Inflammation Not a Hallmark of Fragile X, Study Suggests

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by Steve Bryson PhD |

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Low levels of pro-inflammatory proteins in the blood suggest that inflammation is not a hallmark of fragile X syndrome, according to a new study.

The findings also indicated that assessing the levels of 16 proteins may be useful for diagnosing, classifying, and monitoring fragile X progression.

The study, “Reduced serum levels of pro-inflammatory chemokines in fragile X syndrome,” was published in the journal BMC Neurology.

Fragile X is caused by mutations that turn off the FMR1 gene. That stops the production of the fragile X mental retardation 1 protein (FMRP) that plays an important role in nerve cell communication and the production of other proteins.

Beyond neurological complications, studies have found abnormal metabolic processes in people with fragile X. However, research to identify possible malfunctions in the immune system is limited.

One method to measure immune function is to test for the levels of specific proteins in the blood — called biomarkers — that are secreted by cells as signalling molecules to regulate processes such as inflammation. 

Immune signalling proteins that regulate the activation and function of all types of immune cells are known as cytokines. A subclass of cytokines that attract immune cells to inflammatory sites — a process known as chemotaxis — are called chemokines.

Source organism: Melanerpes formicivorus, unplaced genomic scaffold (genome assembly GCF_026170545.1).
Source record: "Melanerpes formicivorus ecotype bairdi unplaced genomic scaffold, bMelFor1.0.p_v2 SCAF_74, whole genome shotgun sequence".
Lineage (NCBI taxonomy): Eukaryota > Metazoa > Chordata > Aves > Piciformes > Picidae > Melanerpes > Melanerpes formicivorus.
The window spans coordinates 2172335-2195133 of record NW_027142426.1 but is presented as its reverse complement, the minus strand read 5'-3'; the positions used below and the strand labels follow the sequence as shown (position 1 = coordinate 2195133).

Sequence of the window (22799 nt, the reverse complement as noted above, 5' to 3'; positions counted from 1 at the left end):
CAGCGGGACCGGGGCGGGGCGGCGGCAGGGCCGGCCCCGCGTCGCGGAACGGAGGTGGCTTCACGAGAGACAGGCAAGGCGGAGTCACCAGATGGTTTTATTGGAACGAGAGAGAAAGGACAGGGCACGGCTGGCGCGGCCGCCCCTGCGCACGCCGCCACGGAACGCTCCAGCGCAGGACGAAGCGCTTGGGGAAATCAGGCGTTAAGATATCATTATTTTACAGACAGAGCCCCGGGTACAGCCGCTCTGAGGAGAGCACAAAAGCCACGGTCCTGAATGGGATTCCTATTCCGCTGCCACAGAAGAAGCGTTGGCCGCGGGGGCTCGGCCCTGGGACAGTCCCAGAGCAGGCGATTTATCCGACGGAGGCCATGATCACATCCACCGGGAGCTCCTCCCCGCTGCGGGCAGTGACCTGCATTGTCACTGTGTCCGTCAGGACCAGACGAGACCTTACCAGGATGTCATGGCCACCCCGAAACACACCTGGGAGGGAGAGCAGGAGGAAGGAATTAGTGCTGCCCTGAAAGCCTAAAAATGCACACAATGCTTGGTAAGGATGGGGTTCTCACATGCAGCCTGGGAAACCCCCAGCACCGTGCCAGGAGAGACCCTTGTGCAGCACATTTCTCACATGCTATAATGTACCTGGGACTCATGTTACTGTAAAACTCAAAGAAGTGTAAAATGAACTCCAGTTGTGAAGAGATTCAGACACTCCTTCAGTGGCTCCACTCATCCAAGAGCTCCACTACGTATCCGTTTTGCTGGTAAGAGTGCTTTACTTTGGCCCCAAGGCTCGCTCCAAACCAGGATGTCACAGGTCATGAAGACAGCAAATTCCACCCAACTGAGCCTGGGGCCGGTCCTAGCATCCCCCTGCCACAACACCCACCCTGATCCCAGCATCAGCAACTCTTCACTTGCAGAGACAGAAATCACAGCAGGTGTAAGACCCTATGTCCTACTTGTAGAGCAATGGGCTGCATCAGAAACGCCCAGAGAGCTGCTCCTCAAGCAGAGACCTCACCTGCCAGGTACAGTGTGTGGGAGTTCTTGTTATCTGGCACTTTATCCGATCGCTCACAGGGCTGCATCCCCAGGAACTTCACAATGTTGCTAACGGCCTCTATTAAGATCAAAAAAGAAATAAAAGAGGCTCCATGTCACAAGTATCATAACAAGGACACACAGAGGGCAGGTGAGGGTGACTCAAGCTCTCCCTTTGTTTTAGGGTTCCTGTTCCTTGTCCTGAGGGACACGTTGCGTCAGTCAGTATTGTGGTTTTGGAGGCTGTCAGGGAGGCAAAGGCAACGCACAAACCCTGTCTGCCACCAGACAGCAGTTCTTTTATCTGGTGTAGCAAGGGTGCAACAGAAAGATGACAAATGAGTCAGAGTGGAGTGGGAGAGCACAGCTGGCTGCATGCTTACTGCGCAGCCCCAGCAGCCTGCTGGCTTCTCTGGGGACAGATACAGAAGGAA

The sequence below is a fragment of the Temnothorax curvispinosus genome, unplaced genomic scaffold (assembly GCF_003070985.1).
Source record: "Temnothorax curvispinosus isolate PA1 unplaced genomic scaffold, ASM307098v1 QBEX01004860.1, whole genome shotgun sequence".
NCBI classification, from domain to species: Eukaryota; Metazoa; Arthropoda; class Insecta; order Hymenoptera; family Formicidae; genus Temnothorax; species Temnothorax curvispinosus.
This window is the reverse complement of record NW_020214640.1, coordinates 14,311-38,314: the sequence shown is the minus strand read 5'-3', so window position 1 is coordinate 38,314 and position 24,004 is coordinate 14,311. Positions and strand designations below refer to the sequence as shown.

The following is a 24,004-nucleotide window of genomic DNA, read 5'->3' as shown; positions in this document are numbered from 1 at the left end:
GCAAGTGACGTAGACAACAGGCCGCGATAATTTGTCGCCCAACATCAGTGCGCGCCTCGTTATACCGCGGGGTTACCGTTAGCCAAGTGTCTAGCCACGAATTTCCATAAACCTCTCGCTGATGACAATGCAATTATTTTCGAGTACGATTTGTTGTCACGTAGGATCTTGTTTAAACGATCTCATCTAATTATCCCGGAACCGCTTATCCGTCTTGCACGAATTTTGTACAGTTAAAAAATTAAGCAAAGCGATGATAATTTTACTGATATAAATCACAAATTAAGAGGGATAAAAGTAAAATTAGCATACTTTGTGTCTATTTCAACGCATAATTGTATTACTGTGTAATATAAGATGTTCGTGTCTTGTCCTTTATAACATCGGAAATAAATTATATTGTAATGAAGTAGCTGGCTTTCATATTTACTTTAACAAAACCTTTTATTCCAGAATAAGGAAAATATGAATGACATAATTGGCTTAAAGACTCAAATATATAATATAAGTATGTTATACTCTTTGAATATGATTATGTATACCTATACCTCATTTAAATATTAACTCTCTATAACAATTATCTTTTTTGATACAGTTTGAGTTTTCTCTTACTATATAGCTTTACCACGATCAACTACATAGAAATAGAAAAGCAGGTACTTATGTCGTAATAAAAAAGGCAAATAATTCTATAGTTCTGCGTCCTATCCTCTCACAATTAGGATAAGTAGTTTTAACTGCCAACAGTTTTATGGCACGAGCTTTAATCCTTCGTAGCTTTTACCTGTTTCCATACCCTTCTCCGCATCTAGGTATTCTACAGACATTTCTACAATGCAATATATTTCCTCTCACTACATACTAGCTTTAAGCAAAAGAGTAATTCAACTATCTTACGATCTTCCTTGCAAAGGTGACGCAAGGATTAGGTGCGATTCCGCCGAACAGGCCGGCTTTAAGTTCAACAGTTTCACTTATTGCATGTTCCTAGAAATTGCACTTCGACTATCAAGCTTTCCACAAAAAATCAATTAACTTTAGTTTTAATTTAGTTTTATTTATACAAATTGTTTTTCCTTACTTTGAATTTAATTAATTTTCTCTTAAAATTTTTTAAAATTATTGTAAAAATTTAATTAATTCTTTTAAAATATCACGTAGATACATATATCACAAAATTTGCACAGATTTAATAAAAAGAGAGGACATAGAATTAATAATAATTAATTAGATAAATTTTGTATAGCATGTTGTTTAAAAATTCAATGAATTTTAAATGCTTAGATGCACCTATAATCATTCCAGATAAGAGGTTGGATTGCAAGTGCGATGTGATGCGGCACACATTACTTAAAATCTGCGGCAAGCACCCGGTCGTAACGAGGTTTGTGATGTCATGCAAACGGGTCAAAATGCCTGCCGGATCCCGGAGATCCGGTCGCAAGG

To assess immune function in people with fragile X, investigators at the University Hospital of Antwerp, in Belgium, collaborated with colleagues at the Institut de Pharmacologie Moléculaire et Cellulaire, in France. The team tested the levels of 52 immune-related biomarkers in blood samples from 25 children with fragile X, ages 6 to 17. Among the patients were 20 boys and five girls. Blood samples from 29 healthy children (controls), which included 24 boys and five girls, ages 5 to 19, also were tested.

While most biomarkers were at similar levels in patients and controls, nine chemokines were significantly decreased in people with fragile X, the analysis revealed. That suggested “dysregulation of at least a subset of specific pro-inflammatory chemokines could contribute to FXS [fragile X synxrome],” the investigators wrote.

A comparison of just the male participants found that seven of these nine chemokines were again significantly reduced in the fragile X group compared with controls. According to the scientists, those results suggested that sex had little impact on chemokine levels even though the study included a small number of girls.

Further analysis found that participants with low levels of six chemokines — CCL2, CCL3, CCL11, CCL22, CCL26, and CXCL10 — had increased odds of a fragile X diagnosis. Five of these chemokines remained significantly associated with fragile X diagnosis in males only; only CCL3 did not, the study showed.

The chemokines identified were mostly involved in attracting immune cells to sites of inflammation. However, they also were implicated in responses to bacterial or viral infections, as well as to toxic substances. 

Given that the tests measured the levels of individual biomarkers, the team then conducted a special statistical analysis to determine if combinations of biomarkers could discriminate between fragile X patients and healthy people. 

When used together, a total of 16 biomarkers — including both cytokines and chemokines — distinguised between people with the condition and those without. In addition, the levels of some of these biomarkers were linked in fragile X patients. 

“The dysregulated immune markers are pro-inflammatory chemokines which are reduced, suggesting that inflammation is not a hallmark of FXS,” the scientists wrote.

“Further studies are required to decipher the possible role played by immune molecules, and in particular chemokines, in the [disease processes] of FXS and other neurodevelopmental disorders,” they added.